I have here a motor with a magnetic encoder, which has 2^14 bit resolution. It is connected to an stm32f3, that I use for position control of the motor. Now, normally the P position controller uses as a second stage a PI velocity controller and as a third stage a PI current controller. I have some problems with this structure, since when I try to feed the position controller to the speed controller, the system seems not to be stabilizable, but when I directly feed the position control signal to the current loop, it is pretty stable.

Now how should I process with the speed controller? First of all I need an accurate measurement of my velocity, but this is not possible with this reoslution for very slow speeds, right? Especially since there is also noise on the sensor. Since this control structure is usally used for a PMSM servo motor, I ask here, how the velocity should be taken into account?


1 Answer 1


1st you are missing a D control to differentiate position to get velocity and integral of current. Then you are missing acceleration feedback from current and the 2nd derivative of position.

Pi feedback adds delay and delay adds instability. Unfortunately you don't seem to grasp the basics of Loop gain transfer functions, PID feedback, Bode Plots, Root Locus methods and Barkhausen stability criteria. and 1st order feedback needed for stable control with 2nd order feedback to reduce jitter. 3rd order feedback with 2 integrators results in positive feedback.

I won't detail your solution , rather just suggest topics for reading above for learning how to solve the problems with many approaches.

A 14 bit encoder sounds like it has enough resolution, but how does that translate to your Position Error tolerance, overshoot SPEC and input profile for Position seek, velocity ramp and acceleration limits with F=ma and force of motor and current limits.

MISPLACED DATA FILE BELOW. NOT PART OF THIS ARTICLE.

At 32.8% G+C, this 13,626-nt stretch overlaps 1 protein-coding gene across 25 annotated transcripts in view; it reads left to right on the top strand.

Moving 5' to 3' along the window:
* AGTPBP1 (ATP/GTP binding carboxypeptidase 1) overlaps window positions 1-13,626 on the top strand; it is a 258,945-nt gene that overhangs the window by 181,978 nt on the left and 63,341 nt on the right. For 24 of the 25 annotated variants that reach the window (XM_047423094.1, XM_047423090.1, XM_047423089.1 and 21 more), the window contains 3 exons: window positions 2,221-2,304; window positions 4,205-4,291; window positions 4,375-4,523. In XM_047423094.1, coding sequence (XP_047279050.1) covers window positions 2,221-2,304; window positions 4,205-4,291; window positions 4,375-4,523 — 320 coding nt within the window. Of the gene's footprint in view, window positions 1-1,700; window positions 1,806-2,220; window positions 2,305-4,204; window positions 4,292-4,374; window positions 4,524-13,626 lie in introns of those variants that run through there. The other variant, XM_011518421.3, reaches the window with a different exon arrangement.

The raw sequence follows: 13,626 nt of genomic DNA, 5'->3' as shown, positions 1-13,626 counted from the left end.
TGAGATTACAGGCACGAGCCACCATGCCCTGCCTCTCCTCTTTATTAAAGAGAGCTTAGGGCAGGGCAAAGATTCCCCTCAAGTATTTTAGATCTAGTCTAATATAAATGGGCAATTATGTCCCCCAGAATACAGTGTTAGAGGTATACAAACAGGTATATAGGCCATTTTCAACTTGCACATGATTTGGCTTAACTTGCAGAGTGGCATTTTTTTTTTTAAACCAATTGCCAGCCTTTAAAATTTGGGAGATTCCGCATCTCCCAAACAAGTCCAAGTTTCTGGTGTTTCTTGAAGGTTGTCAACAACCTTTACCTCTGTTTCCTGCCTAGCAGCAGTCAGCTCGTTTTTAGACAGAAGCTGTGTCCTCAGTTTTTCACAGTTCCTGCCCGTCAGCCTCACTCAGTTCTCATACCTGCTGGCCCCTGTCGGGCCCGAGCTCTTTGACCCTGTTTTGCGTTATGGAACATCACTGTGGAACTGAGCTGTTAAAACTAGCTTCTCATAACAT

Force will not be constant as Torque declines with higher speed, so there are many variables to define, quantize and compute. Once these "specs" are all defined the problem becomes manageable by engineered calculations.

The minimal solution is to have two feedback loops for position error and velocity error, then have 2 control modes, velocity control ramps and position control ramps when velocity is below a certain threshold. This is 1st order or Proportional (P) feedback and guaranteed stable under limited conditions such as no backlash, no delays, no moments of inertia.

The optimal solution will have 3 sources of feedback, a,v,p to compare with a target profile to get an error signal to control each value of acceleration, velocity and position error within your defined specs. Normally acceleration feedback is derived motor current above some no load threshold.

HDD's have high resolution position , velocity and acceleration feedback to obtain the fastest seek with the smallest time and lowest position error using thee methods. enter image description here

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  • \$\begingroup\$ Ok, thank you, I will try to understand your proposed approach. What I was refering to is the following, which cannot be that wrong since it's used from a manufaturer: trinamic.com/technology/std-technologies/field-oriented-control \$\endgroup\$ Sep 30, 2017 at 16:05
  • \$\begingroup\$ Yes . they use current feedback from 2 lines. What is wrong with your velocity signal? \$\endgroup\$ Sep 30, 2017 at 16:20
  • \$\begingroup\$ I got the position controller now pretty stable with the velocity loop as the second stage, the derivate part of the position PD controller was essential, thank you. \$\endgroup\$ Oct 1, 2017 at 12:42
  • \$\begingroup\$ Now measure impulse response to a disturbance and step response for v at different levels and define overshoot or setttling time then compare with objective (SPEC) If you dont have a spec , Make One. Include all sources of signal spectrum, gain and noise variations \$\endgroup\$ Oct 1, 2017 at 14:08

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